The developing unit 100 comprises a unit housing 106 located under the photoreceptor belt 102. A reservoir 108 is disposed in the unit housing 106 and filled with liquid developer 104 during developing operation. A development roller 110 is disposed so as to be partially steeped in the liquid developer 104 reserved by the reservoir 108. A first backup roller 112 is disposed opposite to the development roller 110 across the photoreceptor belt 102. A cleaning roller 114 is disposed in contact with the development roller 110 in the reservoir 108. A cleaning blade 116 is pressed by the cleaning roller 114 to the development roller 110. A squeeze roller 118 is disposed next to the development roller 110 at the outside of reservoir 108. A second backup roller 120 is disposed opposite to the squeeze roller 118 across the photoreceptor belt 102.

The reservoir 108 is made of polyoxymethylene (POM), or urethane (e.g. urethane rubber or polyurethane) and has an intake 122 for taking liquid developer 104 supplied from a developer storage tank (not shown) through a pipe (not shown), and an inner wall 124 having a bent section 126 for guiding the liquid developer 104 from the intake 122 to the development roller 110. The reservoir 108 further has a subsidiary plate 128 for fixing the cleaning blade 116.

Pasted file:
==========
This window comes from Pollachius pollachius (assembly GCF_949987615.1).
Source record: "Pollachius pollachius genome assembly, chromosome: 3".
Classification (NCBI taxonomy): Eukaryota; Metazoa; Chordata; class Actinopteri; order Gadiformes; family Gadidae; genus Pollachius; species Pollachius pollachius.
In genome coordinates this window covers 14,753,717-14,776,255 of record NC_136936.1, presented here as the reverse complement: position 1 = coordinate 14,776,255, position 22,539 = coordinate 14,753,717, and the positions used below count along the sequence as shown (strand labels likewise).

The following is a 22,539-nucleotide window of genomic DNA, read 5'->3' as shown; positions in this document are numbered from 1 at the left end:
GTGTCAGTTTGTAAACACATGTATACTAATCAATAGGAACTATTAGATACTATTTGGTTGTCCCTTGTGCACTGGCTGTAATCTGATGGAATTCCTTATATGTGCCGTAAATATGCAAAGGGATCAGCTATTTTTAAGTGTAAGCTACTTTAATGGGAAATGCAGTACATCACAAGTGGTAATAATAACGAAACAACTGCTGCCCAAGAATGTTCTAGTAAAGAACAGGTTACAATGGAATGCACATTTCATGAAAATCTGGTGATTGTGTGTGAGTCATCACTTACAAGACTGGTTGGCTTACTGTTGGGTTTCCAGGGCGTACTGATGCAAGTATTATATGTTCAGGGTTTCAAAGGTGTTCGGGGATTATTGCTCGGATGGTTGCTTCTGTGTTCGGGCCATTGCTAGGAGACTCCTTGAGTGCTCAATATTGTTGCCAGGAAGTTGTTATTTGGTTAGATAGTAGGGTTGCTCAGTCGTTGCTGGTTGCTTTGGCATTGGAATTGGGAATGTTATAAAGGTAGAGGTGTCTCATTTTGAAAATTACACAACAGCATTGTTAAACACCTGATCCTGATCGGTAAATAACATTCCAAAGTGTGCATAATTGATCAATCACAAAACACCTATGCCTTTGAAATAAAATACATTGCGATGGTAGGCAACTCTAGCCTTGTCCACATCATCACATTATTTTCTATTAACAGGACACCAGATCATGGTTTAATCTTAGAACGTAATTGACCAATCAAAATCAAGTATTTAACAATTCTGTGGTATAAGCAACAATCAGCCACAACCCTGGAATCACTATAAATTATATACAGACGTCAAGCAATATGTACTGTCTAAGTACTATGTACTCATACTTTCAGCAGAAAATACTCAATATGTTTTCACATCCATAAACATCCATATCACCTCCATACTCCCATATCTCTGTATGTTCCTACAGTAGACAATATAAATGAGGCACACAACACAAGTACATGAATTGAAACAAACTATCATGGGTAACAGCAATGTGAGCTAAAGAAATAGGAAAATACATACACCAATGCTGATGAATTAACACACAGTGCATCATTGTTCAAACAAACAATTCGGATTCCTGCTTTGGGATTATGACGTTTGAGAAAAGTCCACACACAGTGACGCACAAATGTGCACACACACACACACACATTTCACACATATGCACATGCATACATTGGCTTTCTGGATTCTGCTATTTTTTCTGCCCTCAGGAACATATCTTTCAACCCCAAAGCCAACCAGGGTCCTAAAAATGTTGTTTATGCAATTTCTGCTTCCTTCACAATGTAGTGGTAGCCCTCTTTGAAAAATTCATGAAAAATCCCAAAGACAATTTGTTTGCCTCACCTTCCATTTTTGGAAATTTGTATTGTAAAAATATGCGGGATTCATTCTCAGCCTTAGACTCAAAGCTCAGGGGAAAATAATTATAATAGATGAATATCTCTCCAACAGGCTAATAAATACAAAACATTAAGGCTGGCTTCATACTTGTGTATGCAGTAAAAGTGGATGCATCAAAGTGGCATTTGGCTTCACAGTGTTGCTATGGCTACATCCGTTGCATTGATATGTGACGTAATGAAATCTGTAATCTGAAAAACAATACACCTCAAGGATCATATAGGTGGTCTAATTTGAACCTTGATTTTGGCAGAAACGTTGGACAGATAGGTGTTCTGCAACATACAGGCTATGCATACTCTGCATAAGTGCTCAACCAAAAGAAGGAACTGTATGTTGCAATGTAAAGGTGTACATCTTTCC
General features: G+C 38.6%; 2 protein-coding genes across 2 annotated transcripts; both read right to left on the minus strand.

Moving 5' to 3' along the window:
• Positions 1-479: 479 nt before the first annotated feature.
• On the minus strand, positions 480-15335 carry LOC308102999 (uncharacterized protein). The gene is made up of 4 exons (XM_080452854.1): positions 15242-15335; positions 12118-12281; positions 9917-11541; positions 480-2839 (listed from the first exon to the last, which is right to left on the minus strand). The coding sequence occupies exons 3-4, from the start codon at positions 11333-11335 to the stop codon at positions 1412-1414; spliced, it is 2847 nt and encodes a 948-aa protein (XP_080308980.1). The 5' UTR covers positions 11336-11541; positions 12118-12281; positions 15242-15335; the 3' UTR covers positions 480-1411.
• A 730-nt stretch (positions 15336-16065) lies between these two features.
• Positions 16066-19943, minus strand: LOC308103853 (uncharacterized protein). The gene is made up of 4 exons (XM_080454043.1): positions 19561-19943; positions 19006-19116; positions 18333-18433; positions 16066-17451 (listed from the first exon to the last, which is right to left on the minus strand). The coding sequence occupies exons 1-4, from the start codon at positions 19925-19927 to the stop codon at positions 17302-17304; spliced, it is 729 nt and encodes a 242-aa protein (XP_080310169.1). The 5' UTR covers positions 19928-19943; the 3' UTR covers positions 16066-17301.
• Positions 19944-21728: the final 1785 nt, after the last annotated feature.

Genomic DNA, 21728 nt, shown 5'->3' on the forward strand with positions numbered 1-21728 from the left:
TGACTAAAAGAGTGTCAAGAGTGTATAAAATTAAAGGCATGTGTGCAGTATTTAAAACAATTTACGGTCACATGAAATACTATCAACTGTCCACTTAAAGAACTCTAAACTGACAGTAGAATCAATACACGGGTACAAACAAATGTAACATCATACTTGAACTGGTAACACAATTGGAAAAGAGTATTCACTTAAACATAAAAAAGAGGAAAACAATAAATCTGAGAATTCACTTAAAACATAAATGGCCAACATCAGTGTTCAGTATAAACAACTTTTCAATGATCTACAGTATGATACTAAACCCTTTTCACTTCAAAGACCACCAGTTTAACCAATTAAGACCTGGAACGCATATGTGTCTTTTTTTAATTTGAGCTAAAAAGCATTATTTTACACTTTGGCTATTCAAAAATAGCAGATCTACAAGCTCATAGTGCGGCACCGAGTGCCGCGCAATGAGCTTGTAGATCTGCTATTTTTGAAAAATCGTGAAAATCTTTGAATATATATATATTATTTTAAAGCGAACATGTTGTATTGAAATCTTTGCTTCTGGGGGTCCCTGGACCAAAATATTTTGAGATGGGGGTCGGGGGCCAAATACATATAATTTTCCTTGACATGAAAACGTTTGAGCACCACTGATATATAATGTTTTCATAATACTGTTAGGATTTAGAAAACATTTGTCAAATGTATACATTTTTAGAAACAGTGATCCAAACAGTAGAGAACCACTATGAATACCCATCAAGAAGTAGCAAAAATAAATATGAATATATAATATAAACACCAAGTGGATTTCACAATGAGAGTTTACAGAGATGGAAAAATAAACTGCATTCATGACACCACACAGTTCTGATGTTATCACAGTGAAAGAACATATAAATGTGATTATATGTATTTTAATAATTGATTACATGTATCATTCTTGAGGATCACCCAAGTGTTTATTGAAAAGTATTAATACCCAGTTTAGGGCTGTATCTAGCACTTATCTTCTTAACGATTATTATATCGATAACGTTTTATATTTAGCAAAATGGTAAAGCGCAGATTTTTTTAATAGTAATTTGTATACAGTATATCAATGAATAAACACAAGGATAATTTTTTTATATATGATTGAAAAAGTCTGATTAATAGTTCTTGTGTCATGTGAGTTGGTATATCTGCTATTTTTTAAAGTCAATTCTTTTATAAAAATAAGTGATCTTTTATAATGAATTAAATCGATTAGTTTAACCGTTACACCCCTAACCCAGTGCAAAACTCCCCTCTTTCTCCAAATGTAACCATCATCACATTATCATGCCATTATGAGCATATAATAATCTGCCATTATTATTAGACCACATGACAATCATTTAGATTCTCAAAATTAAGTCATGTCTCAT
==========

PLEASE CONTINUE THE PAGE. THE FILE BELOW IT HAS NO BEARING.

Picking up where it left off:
The development roller 110 is made of a metal, such as aluminum or stainless steel, and has a cylindrical shape. The development roller 110 is driven by a driving system (not shown) to rotate in a direction D2 and to carry the liquid developer 104 as a liquid developer film to a developing area between the development roller 110 and the photoreceptor belt 102. In addition, the development roller 110 is applied with a voltage from a power source 130 so as to generate developing electric field at the developing area. Consequently, the development roller 110 has electric potential higher than that of the discharged areas of the photoreceptor belt 102 by 300-500 volts. The developing electric field moves the charged particle toners existing in the developing area toward the discharged areas of the photoreceptor belt 102. Thus, the development roller 110 develops the electrostatic latent image and forms a visible image pattern.

The first backup roller 112 presses the photoreceptor belt 102 to maintain an even gap of the developing area. The gap is, for example, 0.15 mm.

A cleaning blade 116 has abase portion and an end portion. The base portion is fixed to the subsidiary plate 128. The end portion is pressed against the development roller 110 by the cleaning roller 114 and removes or scrapes the liquid developer 104 adhered on the development roller 110. That is, the cleaning blade 116 cleans an outer peripheral surface of the development roller 110.